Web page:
The Death of the Wave

The Death of the Wave by G. L. Adamson Read Free Book Online

Book: The Death of the Wave by G. L. Adamson Read Free Book Online
Authors: G. L. Adamson
in the darkness.
    Remorse, even here, right here where I was supposed to die?
    And I reached up a hand to touch that pristine face, vandalizing with my blood
    that face that shone out like a blasphemy.
    How marvelous.
    How trite.
     
    But I am, I am alive, for reasons that I cannot, will not understand.
     
    The Breaker gripped my arm and led me out to my destination.
    The clatter of school-children. The ring of a bell.
    Down the gray corridor, down in the Hive.
    It was testing day, it was testing day.
    376 was there, at his post.
    He saw the damage once more that he had done
    at Galileo’s urging
    but could only put a rifle into my hands for comfort.
    He read from a scroll, the numbers unfamiliar save for one.
    I could not think. I could not feel.
    I was taken around the back.
    The rifle was heavy in my hands.
    My thoughts were fog, a gun was at my side,
    and I could not comprehend that—
    The face of a marvel and a voice of velvet discarded to rot in the street.
    I have need of you.
    When?
    Tomorrow.
    But the children. The children.
    The children were lined up, facing the back wall.
    I could not see their faces.
    I was—
    I am—
    resigned.
    I turned to 376 and asked for a mask.
    No mask, he said, and cocked his gun.
    I stepped forward with the rifle, his gun was at my back.
    The other Breaker watched from the doorway to pick me off if I tried to run.
    I would not.
    I would not run.
    I stepped down the line and fired with my eyes half-closed.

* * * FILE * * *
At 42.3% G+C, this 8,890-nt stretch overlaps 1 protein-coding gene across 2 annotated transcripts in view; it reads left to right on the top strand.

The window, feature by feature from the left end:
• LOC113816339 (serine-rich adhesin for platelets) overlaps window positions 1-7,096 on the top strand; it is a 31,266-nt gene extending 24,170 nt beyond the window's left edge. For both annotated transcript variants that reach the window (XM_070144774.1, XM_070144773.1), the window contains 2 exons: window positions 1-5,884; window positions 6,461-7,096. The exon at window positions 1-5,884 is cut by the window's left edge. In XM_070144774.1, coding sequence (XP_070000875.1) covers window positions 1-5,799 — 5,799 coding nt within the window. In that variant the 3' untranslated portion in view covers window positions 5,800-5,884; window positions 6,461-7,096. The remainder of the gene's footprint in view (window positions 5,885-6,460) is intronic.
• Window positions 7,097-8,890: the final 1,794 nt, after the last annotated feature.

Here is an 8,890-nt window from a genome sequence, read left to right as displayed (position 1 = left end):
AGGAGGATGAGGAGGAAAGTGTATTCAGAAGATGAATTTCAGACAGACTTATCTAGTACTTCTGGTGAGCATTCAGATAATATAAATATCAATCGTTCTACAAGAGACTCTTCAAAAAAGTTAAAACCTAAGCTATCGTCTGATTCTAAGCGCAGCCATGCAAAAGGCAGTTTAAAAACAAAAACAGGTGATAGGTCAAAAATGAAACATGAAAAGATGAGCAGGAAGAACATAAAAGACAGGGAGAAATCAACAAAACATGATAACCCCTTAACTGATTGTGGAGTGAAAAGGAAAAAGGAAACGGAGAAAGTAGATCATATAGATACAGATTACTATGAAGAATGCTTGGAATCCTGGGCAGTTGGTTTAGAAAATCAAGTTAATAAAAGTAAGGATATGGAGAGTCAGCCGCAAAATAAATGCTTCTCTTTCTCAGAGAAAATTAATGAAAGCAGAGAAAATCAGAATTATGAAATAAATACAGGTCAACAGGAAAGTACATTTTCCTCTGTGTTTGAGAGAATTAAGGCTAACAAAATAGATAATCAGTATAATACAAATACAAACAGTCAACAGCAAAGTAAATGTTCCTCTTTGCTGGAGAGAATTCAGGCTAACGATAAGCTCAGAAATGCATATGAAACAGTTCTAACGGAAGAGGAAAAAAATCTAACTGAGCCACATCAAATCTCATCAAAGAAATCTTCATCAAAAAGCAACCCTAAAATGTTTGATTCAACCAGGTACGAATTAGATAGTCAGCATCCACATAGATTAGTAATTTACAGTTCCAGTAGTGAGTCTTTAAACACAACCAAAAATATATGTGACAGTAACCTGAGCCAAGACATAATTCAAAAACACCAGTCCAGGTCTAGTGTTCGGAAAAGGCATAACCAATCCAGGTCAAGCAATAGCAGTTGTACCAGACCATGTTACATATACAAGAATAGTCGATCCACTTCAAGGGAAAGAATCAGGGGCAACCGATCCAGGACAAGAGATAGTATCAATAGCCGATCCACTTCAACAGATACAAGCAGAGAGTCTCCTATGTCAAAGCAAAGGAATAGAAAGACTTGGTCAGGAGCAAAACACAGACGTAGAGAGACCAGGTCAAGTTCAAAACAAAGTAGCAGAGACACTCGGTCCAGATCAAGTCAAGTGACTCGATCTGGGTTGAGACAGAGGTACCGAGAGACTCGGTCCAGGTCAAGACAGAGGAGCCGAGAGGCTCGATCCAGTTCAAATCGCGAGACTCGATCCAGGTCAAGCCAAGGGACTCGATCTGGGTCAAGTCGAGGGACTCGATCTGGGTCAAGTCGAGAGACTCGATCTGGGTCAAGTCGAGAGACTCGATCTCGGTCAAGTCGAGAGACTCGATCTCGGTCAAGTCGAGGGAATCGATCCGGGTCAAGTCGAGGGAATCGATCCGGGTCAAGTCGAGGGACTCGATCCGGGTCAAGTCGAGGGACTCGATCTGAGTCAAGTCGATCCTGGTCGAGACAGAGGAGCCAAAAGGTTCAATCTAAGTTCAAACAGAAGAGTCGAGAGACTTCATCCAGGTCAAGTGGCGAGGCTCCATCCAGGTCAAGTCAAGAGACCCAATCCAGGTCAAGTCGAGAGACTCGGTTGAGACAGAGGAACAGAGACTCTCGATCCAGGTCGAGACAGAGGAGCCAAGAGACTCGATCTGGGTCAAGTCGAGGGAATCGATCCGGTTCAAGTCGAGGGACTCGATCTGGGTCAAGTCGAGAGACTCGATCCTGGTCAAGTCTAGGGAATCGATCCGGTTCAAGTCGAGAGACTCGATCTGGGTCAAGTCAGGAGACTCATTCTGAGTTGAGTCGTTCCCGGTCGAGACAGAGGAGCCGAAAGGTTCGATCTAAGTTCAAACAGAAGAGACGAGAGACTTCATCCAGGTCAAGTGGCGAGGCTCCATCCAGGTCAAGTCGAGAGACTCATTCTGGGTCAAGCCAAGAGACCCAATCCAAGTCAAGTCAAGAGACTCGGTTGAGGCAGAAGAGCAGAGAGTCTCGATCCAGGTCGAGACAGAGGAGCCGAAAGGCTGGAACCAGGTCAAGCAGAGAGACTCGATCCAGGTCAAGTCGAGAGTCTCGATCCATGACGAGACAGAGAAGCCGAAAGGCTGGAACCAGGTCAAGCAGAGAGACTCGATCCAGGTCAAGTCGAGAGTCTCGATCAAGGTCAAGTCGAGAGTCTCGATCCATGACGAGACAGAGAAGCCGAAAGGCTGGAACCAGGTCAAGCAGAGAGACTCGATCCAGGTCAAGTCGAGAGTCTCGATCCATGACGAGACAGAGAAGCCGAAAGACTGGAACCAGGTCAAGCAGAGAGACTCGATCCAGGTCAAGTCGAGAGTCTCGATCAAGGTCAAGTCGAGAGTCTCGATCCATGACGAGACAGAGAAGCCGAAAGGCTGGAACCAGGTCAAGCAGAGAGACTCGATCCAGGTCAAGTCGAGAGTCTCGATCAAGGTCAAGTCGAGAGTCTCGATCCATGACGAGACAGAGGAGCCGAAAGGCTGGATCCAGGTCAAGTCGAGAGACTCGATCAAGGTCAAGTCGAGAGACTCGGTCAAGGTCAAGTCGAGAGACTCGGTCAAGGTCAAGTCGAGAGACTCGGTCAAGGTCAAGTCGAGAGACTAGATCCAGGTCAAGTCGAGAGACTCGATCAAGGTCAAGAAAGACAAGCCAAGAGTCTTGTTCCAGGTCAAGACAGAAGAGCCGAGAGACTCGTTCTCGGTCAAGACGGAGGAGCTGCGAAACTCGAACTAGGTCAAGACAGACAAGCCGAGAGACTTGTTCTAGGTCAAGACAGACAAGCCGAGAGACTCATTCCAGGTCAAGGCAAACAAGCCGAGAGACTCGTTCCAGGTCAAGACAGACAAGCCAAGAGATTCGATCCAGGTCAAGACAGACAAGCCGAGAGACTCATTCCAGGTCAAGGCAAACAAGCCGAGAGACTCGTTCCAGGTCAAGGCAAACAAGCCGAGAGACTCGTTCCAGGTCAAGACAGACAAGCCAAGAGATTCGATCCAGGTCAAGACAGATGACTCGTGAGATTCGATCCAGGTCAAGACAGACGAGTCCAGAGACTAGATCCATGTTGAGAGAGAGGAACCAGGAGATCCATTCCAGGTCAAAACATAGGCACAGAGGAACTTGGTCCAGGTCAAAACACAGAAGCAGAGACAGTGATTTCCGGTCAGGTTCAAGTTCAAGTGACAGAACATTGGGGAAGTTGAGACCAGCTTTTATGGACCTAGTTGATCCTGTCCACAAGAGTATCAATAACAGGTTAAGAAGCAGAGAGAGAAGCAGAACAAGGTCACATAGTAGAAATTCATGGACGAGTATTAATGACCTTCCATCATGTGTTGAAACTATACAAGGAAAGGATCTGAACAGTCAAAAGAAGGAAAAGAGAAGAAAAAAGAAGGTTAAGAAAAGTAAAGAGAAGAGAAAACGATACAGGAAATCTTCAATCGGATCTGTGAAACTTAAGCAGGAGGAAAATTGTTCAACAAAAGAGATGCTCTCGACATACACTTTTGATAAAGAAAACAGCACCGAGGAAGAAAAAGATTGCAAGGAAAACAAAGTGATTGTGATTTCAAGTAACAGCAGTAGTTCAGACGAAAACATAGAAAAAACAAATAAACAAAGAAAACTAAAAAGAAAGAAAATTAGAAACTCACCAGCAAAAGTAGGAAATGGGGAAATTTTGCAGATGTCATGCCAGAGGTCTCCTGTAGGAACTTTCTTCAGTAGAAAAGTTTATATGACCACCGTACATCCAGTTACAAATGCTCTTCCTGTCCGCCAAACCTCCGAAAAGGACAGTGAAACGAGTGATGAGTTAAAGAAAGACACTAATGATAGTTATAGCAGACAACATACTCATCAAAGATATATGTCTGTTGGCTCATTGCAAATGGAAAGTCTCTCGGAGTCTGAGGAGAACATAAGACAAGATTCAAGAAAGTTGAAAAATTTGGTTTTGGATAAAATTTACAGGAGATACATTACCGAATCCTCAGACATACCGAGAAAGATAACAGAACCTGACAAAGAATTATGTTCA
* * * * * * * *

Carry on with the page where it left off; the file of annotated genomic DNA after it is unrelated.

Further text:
Just percussion sounds, I told myself.
    Not gunshots at all.
    No blood.
    Just children, children made of straw.
    I willed myself to stop breathing.
    Just four more. Just—
    I should have gone, should have turned to run, should have been gunned down there in the sunlight, should have slipped and fallen in the blood of children.
    But I did nothing.
    I fired down the line and I willed myself dead.
    Three.
    Two.
    One.
    I could not think. I could not feel.
    And the last, my brother, he said the words for me, as he always has.
    “Will it hurt?”
    “No.”
    And I fired in time to catch him in my arms.
    In that last second he had turned his head to see me, and I held him in the sunlight.
    I cannot think. I cannot feel.
    But there must have been tears, the salt stung my face and I remember.
    I remember.
    But I was so afraid and so alone, and I owed them so much.
     
    Aftermath. Emptiness.
    I had been put under probation, close watch, not to return home.
    My mother sat alone in our little house,
    the news of my brother’s failure played on the third channel by midnight.
    I see her now, threadbare robe wrapped, sitting on a threadbare couch.
    Galileo mounted the podium, elegant and slim in robes that were too small for him,
    and read the names.
    He always read the names in tones of perfect solemnity, referred to them as the fallen,
    but his eyes gleamed as if he were laughing,
    and my mother was alone.
    As I was when they took my brother away from me.
    It took both Breakers to tear him from my arms, just long enough to see that my bullet,
    that my bullet was true.
    376 had held me for a very long time.
    I had kept my promise.
    It didn’t hurt.
    It didn’t—
    And the rain, the rain washed his blood away, I was clean enough for the Palaces.
    Galileo was waiting for me.
    Me.
    His bruised and broken Breaker so ill at ease in his gleaming reception room where the walls shone like mirrors and others stood handsome in their sleek black uniforms.
    I fell at his feet and his hands came to cup the face
    that he had beaten and bruised so mercilessly.
    They were cool like marble and far off, far off the voice of a small child crying in relief.
    “Kill me,” that small voice said, the voice I could not, would not recognize as my own.
    He gazed at me in silence and there was something like affection in those still, opal eyes.
    “Is that what you want? Think now. You wanted so badly to live.”
    I sagged in those elegant hands.
    “I-I was…I was so afraid—”
    “Of course you were.”
    Eyes

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